Short: "Query the parameters of the governance process", // Short description of the command
Long: "Query the parameters of the governance process. Specify specific param types (voting|tallying|deposit) to filter results.", // Long description of the command
PositionalArgs: []*autocliv1.PositionalArgDescriptor{
{ProtoField: "params_type", Optional: true}, // Transform a flag into a positional argument

Specifying Subcommands

By default, autocli generates a command for each method in your gRPC service. However, you can specify subcommands to group related commands together. To specify subcommands, use the autocliv1.ServiceCommandDescriptor struct.

This example shows how to use the autocliv1.ServiceCommandDescriptor struct to group related commands together and specify subcommands in your gRPC service by defining an instance of autocliv1.ModuleOptions in your autocli.go.


Positional Arguments

By default autocli generates a flag for each field in your protobuf message. However, you can choose to use positional arguments instead of flags for certain fields.

To add positional arguments to a command, use the autocliv1.PositionalArgDescriptor struct, as seen in the example below. Specify the ProtoField parameter, which is the name of the protobuf field that should be used as the positional argument. In addition, if the parameter is a variable-length argument, you can specify the Varargs parameter as true. This can only be applied to the last positional parameter, and the ProtoField must be a repeated field.

Here's an example of how to define a positional argument for the Account method of the auth service:


Then the command can be used as follows, instead of having to specify the --address flag:

<appd> query auth account

Customising Flag Names

By default, autocli generates flag names based on the names of the fields in your protobuf message. However, you can customise the flag names by providing a FlagOptions. This parameter allows you to specify custom names for flags based on the names of the message fields.

For example, if you have a message with the fields test and test1, you can use the following naming options to customise the flags:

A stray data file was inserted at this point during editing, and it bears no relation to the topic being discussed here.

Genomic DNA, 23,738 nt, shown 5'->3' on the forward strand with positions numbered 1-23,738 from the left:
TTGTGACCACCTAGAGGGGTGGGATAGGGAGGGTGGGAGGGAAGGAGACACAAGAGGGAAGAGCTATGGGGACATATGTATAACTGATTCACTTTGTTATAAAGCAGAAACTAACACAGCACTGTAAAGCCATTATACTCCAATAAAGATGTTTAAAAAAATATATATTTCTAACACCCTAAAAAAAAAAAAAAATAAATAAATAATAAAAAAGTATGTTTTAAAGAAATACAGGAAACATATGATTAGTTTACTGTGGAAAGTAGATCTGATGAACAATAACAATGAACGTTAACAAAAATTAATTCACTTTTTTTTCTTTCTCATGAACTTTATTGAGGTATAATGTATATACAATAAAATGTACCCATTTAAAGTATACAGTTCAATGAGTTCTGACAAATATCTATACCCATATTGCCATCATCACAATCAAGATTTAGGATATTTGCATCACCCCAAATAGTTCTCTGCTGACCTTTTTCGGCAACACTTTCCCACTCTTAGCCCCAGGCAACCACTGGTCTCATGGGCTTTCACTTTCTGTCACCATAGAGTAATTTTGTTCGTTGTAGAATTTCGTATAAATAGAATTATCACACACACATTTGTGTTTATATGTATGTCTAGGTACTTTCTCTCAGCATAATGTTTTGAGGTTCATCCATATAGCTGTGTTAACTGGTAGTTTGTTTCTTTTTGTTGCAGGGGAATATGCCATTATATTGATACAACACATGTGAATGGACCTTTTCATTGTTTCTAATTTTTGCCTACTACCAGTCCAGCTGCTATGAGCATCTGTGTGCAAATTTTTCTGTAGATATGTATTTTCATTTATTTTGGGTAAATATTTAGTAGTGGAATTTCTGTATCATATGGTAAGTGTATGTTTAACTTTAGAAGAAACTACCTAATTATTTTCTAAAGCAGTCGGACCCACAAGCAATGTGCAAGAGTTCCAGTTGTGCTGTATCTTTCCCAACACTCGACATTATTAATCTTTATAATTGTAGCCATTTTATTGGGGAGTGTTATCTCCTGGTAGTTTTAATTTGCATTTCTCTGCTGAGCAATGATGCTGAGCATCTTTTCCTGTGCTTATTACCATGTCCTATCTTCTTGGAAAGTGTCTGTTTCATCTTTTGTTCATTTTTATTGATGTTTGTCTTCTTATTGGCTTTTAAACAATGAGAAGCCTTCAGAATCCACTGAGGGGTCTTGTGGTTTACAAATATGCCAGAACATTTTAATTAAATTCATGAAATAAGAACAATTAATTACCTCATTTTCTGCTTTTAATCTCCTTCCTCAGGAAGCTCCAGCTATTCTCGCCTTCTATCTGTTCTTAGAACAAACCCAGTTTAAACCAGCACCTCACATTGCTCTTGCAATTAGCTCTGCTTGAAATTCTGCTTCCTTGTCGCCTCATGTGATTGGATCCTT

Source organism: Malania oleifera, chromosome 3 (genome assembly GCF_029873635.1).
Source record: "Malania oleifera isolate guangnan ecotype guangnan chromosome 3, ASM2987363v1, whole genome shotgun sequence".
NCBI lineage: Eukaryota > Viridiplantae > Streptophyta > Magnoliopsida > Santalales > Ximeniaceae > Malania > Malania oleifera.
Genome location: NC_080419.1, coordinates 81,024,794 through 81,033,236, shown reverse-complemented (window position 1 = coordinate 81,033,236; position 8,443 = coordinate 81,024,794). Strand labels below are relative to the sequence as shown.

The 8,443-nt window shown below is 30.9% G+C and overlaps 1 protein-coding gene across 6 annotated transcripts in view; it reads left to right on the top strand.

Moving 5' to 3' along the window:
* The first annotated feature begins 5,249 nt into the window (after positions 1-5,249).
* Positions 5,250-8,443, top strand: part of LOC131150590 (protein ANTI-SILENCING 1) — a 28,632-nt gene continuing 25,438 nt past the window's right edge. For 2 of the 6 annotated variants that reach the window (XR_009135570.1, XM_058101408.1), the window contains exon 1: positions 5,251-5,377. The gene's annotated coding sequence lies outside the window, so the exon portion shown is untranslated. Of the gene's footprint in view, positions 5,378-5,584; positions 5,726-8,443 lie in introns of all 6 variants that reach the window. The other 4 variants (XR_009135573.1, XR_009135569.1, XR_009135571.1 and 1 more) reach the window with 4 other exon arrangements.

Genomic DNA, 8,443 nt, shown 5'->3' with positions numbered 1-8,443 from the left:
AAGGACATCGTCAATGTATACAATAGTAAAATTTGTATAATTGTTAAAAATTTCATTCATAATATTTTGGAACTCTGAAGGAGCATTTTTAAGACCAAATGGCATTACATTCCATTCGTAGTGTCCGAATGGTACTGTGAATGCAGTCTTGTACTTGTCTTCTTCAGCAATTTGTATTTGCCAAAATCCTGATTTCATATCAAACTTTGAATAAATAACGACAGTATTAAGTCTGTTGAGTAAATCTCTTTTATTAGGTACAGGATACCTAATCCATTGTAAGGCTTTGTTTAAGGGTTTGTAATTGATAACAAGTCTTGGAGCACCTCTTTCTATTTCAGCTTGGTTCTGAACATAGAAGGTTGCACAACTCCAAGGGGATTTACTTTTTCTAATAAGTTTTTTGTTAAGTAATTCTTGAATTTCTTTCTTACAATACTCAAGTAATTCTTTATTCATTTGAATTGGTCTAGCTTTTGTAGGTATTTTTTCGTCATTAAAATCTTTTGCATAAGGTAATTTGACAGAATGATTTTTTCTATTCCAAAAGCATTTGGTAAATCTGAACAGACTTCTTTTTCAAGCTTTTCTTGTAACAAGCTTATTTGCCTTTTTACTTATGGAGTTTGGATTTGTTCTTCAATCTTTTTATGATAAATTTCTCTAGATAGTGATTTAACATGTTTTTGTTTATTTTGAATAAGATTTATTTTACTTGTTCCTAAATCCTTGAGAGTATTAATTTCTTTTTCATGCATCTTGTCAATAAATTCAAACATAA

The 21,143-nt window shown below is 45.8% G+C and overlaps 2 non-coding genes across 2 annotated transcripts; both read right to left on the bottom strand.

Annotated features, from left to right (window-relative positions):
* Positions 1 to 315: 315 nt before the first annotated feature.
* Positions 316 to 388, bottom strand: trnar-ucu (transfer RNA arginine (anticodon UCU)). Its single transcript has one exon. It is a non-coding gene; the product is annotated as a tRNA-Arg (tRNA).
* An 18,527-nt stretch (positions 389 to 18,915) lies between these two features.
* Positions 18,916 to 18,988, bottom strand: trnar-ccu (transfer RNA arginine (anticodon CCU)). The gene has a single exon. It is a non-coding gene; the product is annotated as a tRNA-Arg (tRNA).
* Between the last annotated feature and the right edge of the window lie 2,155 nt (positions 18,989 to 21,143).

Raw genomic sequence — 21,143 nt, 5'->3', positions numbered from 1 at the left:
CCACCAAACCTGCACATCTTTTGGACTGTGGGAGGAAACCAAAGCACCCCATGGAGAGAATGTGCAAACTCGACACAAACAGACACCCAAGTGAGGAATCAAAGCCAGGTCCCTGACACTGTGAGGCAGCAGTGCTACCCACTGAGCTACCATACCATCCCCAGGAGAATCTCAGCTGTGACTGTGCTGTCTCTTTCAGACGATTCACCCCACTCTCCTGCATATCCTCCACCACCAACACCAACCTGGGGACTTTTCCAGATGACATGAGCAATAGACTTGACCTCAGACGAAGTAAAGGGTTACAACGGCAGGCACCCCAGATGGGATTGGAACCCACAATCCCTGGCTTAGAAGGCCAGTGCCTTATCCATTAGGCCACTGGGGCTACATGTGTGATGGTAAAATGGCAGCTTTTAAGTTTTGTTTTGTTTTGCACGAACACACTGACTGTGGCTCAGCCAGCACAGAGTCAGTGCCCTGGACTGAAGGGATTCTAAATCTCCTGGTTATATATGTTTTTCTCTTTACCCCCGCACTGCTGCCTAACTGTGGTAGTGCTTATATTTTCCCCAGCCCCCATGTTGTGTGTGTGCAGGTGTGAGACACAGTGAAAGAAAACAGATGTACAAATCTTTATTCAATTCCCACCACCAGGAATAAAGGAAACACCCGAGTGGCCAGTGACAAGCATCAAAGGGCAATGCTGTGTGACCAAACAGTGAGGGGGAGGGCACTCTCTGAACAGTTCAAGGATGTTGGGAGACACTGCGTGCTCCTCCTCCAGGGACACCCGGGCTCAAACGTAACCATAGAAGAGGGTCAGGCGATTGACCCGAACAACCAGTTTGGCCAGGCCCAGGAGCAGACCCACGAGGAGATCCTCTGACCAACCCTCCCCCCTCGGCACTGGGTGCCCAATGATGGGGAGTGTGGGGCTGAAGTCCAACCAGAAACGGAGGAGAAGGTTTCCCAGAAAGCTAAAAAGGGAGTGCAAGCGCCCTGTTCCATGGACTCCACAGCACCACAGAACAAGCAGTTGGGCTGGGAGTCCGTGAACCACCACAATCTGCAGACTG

FlagOptions: map[string]*autocliv1.FlagOptions{
"test": { Name: "custom_name", },
"test1": { Name: "other_name", },

FlagsOptions is defined like sub commands in the AutoCLIOptions() method on your module.

Combining AutoCLI with Other Commands Within A Module

AutoCLI can be used alongside other commands within a module. For example, the gov module uses AutoCLI to generate commands for the query subcommand, but also defines custom commands for the proposer subcommands.

In order to enable this behavior, set in AutoCLIOptions() the EnhanceCustomCommand field to true, for the command type (queries and/or transactions) you want to enhance.


If not set to true, AutoCLI will not generate commands for the module if there are already commands registered for the module (when GetTxCmd() or GetTxCmd() are defined).

Skip a command

AutoCLI automatically skips unsupported commands when cosmos_proto.method_added_in protobuf annotation is present.

Additionally, a command can be manually skipped using the autocliv1.RpcCommandOptions:

RpcMethod: "Params", // The name of the gRPC service
Skip: true,

Use AutoCLI for non module commands

It is possible to use AutoCLI for non module commands. The trick is still to implement the appmodule.Module interface and append it to the appOptions.ModuleOptions map.

For example, here is how the SDK does it for cometbft gRPC commands:



autocli let you generate CLI to your Cosmos SDK-based applications without any cobra boilerplate. It allows you to easily generate CLI commands and flags from your protobuf messages, and provides many options for customising the behavior of your CLI application.

To further enhance your CLI experience with Cosmos SDK-based blockchains, you can use hubl. hubl is a tool that allows you to query any Cosmos SDK-based blockchain using the new AutoCLI feature of the Cosmos SDK. With hubl, you can easily configure a new chain and query modules with just a few simple commands.

For more information on hubl, including how to configure a new chain and query a module, see the Hubl documentation.